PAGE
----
Friday, May 15, 2009

The Hidden Cost of Health Care Reform

The days of affordable health insurance in Georgia and elsewhere as well may be doomed. If Washington get's their way, look for the cost of funding health care reform to rise significantly, not drop. Some of the ideas floated around include the following.

Require medical providers to switch to EMR (electronic medical records). The projected savings are overstated and the cost is not fully revealed. Some funds are allocated as part of the so-called stimulus bill, but those are tax dollars. Remember, the federal government doesn't have any money except what they take from us.

Even those dollars are not enough to fund the transition to EMR, the rest will have to come from the medical providers. And where will they get those dollars?

From us in the form of higher fees for medical services which translate into higher health insurance premiums.

We have also learned Congress is frantically looking for new tax sources. They have already increased tobacco taxes to fund increases in Peachcare (SCHIP) and now they are back for round two. The so-called sin taxes, increased taxes on beer, tobacco and soda, are among items on the table.

Who pays those taxes?


Bloomberg News is reporting that Congress is considering a mandate requiring employers to provide health insurance for their workers.
U.S. House Democrats are weighing an expansion of the government's role in health care that would include a mandate that employers provide coverage to all full- time workers or pay a percentage of their payroll to the Treasury.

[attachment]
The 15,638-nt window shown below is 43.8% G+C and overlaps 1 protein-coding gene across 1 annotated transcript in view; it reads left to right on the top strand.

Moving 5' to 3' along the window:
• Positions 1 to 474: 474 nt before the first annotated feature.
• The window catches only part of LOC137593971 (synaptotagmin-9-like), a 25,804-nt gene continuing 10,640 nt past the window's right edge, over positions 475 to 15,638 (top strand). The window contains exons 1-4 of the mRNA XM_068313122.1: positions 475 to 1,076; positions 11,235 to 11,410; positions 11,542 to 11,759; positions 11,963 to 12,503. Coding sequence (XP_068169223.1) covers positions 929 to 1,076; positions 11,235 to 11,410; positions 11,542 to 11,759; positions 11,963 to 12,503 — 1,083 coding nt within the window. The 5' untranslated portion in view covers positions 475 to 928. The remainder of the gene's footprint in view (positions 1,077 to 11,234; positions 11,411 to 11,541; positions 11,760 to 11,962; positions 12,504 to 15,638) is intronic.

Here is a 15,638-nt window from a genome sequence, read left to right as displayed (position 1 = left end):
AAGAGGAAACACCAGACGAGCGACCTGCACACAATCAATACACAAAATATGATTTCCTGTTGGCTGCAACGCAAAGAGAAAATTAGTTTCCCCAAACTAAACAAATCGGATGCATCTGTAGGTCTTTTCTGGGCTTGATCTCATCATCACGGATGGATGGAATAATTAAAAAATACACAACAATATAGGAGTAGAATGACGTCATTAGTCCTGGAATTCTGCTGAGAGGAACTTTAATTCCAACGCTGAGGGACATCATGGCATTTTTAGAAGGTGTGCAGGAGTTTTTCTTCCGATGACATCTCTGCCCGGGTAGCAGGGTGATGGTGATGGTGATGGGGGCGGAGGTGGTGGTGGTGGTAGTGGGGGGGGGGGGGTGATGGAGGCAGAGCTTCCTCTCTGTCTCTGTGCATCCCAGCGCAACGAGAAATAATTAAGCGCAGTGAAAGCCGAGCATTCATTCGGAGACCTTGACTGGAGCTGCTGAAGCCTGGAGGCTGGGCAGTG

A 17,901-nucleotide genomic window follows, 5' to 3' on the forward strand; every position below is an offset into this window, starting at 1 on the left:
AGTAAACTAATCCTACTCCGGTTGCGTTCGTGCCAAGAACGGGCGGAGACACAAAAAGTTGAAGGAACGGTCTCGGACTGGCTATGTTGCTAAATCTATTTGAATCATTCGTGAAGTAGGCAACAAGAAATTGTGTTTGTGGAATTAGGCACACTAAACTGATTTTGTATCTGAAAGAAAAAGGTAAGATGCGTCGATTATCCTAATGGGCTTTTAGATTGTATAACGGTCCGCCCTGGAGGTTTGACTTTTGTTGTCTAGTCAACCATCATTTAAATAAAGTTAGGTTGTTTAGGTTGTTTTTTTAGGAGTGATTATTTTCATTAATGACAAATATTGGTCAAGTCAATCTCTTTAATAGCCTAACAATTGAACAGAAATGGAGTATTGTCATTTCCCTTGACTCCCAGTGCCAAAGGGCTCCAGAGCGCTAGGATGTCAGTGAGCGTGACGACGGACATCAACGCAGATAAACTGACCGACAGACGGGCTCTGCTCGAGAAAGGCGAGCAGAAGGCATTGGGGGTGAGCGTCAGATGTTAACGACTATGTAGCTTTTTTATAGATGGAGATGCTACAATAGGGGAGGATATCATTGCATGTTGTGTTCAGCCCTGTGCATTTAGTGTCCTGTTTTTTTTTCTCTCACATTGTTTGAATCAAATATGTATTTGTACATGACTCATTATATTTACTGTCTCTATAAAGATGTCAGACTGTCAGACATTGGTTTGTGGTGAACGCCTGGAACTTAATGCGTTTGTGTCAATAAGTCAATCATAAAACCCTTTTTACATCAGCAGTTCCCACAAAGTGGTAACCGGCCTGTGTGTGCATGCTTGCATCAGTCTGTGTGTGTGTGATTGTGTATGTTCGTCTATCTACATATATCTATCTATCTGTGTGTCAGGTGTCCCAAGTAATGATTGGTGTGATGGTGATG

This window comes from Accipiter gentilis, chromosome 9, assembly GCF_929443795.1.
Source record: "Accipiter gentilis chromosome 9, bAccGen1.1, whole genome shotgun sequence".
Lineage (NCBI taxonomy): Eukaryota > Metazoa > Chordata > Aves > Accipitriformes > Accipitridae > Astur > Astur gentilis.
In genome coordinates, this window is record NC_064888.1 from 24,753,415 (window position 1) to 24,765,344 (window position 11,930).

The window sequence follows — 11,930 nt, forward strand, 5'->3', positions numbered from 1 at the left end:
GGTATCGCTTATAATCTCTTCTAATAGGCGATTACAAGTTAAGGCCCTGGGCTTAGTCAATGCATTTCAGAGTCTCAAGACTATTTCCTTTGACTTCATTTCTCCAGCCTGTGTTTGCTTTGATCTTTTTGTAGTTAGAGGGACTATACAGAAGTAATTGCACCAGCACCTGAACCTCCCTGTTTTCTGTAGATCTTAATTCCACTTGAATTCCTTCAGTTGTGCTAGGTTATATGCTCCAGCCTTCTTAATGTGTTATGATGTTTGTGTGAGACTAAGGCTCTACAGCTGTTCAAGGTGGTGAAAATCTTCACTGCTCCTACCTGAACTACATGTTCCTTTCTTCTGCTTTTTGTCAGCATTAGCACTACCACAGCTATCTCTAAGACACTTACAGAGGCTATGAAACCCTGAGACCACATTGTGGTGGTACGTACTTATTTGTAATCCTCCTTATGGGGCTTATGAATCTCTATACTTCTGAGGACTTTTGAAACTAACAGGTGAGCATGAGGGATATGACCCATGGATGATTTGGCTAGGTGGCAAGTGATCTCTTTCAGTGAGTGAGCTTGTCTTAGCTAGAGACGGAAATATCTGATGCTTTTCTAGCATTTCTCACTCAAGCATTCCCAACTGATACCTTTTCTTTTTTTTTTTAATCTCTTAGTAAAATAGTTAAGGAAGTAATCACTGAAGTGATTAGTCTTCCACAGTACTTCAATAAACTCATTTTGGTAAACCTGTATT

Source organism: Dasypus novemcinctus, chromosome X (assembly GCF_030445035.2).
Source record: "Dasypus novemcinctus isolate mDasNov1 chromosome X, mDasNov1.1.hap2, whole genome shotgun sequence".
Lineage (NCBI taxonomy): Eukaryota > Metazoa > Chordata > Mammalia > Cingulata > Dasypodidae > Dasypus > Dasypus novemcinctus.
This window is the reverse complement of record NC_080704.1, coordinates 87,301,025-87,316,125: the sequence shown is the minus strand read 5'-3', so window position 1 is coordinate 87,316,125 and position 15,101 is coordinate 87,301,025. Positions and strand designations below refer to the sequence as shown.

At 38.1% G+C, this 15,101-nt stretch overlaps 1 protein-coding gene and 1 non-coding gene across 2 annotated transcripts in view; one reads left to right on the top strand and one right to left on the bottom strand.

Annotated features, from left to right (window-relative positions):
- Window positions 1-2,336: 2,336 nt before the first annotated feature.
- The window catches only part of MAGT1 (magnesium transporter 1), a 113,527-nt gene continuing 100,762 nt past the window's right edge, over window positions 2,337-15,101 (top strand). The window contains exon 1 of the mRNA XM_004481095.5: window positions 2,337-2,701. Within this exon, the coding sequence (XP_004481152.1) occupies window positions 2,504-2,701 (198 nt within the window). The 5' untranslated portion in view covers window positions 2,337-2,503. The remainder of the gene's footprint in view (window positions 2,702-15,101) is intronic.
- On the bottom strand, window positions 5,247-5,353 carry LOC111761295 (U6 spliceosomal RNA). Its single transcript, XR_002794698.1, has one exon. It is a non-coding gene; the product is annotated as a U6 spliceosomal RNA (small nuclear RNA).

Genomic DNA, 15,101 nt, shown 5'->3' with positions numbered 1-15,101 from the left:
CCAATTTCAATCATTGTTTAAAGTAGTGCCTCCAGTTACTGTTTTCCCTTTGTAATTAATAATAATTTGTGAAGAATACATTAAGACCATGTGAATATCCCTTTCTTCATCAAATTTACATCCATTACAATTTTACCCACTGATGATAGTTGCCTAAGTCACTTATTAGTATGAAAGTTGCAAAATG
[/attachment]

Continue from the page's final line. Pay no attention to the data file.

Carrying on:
This can impact businesses, their employees and customers in several ways. Businesses that currently do not offer health insurance will have to do so but how will they fund it?

One way is to lay off employees to offset the increased costs or reduce hours. An employee who was full time and now has fewer hours as a result of government intervention not only takes home less money but by being reclassified as part time will become ineligible for health insurance benefits.

Another way is to increase the cost of goods & services sold to their customer base. Higher prices paid by you and me translates into a hidden tax.
Congress' tax-writing committees would decide whether higher taxes are part of the overhaul. One idea under consideration is to tax part of employees' health benefits, which aren't subject to income taxes now.
This is both a hidden tax and an explicit tax.

If you receive benefits from your employer now, the portion paid by the employer is not included in payroll and does not appear as a taxable item on your paystub. Since they are not counted as payroll, it also means your employer does not pay FICA tax, SUTA, FUTA or workers comp premiums on those amounts.

If Congress decides to tax those benefits, you take home less money, the employer pays more taxes and higher workers comp premiums and passes those along to customerss.

And let's not overlook the so-called government subsidies so low income people can afford health care and health insurance.
Government subsidies for coverage would be available to some consumers. Individuals with incomes of as much as $88,200 for a family of four would get aid, on a sliding scale, and their annual out-of-pocket health expenses would be capped.
Where do government subsidies come from?

You and me in the form of higher taxes.

And in what world is $88k considered low income?

Just more stupid government tricks played on folks who think everything from the government is free.
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